New South Wales has become the first state to sign up to the full roll out of the NDIS.
You might remember that NSW was the first state to sign up to the NDIS in the first place. And now they are the first state to sign up to rolling out the scheme long term.
Today the Prime Minister Malcolm Turnbull and NSW Premier Premier Gladys Berejiklian announced they had finally reached agreement about what should happen when the NDIS transition period ends in June this year. Just in the knick of time we have to say.
The bilateral agreement they have negotiated covers how the scheme will operate – and importantly how the scheme will be funded – from July 1.
The announcement says NSW will up their contribution to the funding of the scheme to cover population increases and cost of living increases. The Commonwealth will continue to pay the balance.
Interestingly, the announcement also says that from next year, both governments will contribute to a special reserve “to provide greater flexibility to manage the sustainability of the NDIS.” There isn’t any more detail than that.
The announcement says that more than 84,000 people in NSW are already in the NDIS – and of those, almost 20 per cent are people who never received support before.
We don’t have any more details than what has been released to the media. We know that’s important to you so we will share anything we have as soon as we can.
We know there are lots of problems with the NDIS at the moment, so people don’t feel much like marking the milestone.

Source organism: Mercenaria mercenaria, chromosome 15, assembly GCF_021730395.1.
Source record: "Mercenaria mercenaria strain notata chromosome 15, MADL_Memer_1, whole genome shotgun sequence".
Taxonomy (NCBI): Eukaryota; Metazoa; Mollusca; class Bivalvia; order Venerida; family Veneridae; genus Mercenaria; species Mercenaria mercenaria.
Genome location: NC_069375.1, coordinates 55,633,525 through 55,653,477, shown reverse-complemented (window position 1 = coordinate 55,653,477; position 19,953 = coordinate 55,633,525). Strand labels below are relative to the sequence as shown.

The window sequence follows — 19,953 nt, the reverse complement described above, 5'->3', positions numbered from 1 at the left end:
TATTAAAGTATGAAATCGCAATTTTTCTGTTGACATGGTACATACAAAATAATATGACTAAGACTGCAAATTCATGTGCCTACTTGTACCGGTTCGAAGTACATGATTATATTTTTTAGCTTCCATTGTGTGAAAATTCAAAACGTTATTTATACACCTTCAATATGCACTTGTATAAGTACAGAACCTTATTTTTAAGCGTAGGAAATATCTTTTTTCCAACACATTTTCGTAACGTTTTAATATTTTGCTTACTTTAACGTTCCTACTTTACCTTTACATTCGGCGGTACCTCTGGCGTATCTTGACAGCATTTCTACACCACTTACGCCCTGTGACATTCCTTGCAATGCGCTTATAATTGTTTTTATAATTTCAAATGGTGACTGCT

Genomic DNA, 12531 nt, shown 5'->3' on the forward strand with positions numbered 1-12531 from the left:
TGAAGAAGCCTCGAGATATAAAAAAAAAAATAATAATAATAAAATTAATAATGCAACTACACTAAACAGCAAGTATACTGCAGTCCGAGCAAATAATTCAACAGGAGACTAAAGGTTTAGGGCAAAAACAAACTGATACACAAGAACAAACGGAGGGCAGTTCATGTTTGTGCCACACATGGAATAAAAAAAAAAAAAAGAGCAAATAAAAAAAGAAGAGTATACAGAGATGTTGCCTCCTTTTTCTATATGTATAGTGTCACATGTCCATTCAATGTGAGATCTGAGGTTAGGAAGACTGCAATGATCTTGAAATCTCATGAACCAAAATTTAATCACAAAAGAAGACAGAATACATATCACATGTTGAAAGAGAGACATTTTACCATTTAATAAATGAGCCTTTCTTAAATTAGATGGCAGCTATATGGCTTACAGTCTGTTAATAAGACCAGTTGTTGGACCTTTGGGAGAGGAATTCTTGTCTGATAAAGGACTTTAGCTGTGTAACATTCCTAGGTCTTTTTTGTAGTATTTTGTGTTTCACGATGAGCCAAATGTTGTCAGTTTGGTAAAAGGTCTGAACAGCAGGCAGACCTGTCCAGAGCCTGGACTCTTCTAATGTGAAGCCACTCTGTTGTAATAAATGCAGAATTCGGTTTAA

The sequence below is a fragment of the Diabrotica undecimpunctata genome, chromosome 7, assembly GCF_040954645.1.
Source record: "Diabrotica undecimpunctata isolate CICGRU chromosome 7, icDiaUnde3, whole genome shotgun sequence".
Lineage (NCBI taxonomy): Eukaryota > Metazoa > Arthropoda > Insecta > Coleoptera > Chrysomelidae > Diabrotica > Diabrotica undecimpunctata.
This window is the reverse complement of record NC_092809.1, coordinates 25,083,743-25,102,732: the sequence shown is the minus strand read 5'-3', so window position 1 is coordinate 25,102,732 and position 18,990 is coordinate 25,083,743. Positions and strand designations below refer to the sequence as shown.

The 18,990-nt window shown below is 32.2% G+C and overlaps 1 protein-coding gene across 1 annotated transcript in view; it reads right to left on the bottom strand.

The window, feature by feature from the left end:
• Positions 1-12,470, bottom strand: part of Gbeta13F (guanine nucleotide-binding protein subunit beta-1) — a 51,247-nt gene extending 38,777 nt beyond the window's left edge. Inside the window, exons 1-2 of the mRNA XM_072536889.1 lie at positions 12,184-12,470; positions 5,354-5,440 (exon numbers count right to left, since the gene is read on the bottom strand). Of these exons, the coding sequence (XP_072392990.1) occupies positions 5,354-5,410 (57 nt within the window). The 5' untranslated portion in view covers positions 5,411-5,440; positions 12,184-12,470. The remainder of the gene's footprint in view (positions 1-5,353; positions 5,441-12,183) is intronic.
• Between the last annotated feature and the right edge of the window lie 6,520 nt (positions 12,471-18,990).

But it is good to take a moment and realise just how far we have come. This is yet another step in the long road to making sure people with disability finally have the same opportunities as everyone else in the community.
There are two reasons why today’s announcement is important.
The first is that it gives people with disability and their families some certainty. Both governments have committed to delivering the scheme in the longer term, and have committed the funds to do it.
And the second reason is now both parties can stop spinning their wheels endlessly negotiating. Now they can now get on with delivering. Now they can get on with fixing all the problems. Now they can get on and make sure the scheme works the way we all want it to. They expect them to get on – and get on fast.
And for those two reasons, we also want the other states get a move on. Victoria, Queensland and your fellow states – we are looking at you.